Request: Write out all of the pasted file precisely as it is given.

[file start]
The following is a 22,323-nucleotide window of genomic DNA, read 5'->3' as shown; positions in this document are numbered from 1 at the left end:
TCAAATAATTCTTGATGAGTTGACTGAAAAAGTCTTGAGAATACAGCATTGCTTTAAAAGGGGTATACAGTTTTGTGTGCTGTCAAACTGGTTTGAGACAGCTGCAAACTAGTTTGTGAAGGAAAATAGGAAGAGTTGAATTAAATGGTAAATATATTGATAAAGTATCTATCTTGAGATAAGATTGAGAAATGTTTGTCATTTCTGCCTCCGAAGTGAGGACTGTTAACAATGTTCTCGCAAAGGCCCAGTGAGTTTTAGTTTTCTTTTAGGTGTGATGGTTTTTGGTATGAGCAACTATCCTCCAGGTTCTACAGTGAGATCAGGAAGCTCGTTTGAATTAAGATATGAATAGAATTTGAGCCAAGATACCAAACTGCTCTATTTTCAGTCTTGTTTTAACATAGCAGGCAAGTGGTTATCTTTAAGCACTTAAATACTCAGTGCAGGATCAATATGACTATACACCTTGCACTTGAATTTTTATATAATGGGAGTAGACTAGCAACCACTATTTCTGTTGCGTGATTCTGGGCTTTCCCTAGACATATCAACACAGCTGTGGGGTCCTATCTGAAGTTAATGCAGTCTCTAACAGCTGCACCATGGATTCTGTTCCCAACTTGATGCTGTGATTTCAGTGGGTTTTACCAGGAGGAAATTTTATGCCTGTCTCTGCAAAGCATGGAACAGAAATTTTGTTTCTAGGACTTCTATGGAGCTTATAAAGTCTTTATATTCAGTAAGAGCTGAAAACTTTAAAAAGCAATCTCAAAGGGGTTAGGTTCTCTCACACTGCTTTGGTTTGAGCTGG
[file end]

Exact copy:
The following is a 22,323-nucleotide window of genomic DNA, read 5'->3' as shown; positions in this document are numbered from 1 at the left end:
TCAAATAATTCTTGATGAGTTGACTGAAAAAGTCTTGAGAATACAGCATTGCTTTAAAAGGGGTATACAGTTTTGTGTGCTGTCAAACTGGTTTGAGACAGCTGCAAACTAGTTTGTGAAGGAAAATAGGAAGAGTTGAATTAAATGGTAAATATATTGATAAAGTATCTATCTTGAGATAAGATTGAGAAATGTTTGTCATTTCTGCCTCCGAAGTGAGGACTGTTAACAATGTTCTCGCAAAGGCCCAGTGAGTTTTAGTTTTCTTTTAGGTGTGATGGTTTTTGGTATGAGCAACTATCCTCCAGGTTCTACAGTGAGATCAGGAAGCTCGTTTGAATTAAGATATGAATAGAATTTGAGCCAAGATACCAAACTGCTCTATTTTCAGTCTTGTTTTAACATAGCAGGCAAGTGGTTATCTTTAAGCACTTAAATACTCAGTGCAGGATCAATATGACTATACACCTTGCACTTGAATTTTTATATAATGGGAGTAGACTAGCAACCACTATTTCTGTTGCGTGATTCTGGGCTTTCCCTAGACATATCAACACAGCTGTGGGGTCCTATCTGAAGTTAATGCAGTCTCTAACAGCTGCACCATGGATTCTGTTCCCAACTTGATGCTGTGATTTCAGTGGGTTTTACCAGGAGGAAATTTTATGCCTGTCTCTGCAAAGCATGGAACAGAAATTTTGTTTCTAGGACTTCTATGGAGCTTATAAAGTCTTTATATTCAGTAAGAGCTGAAAACTTTAAAAAGCAATCTCAAAGGGGTTAGGTTCTCTCACACTGCTTTGGTTTGAGCTGG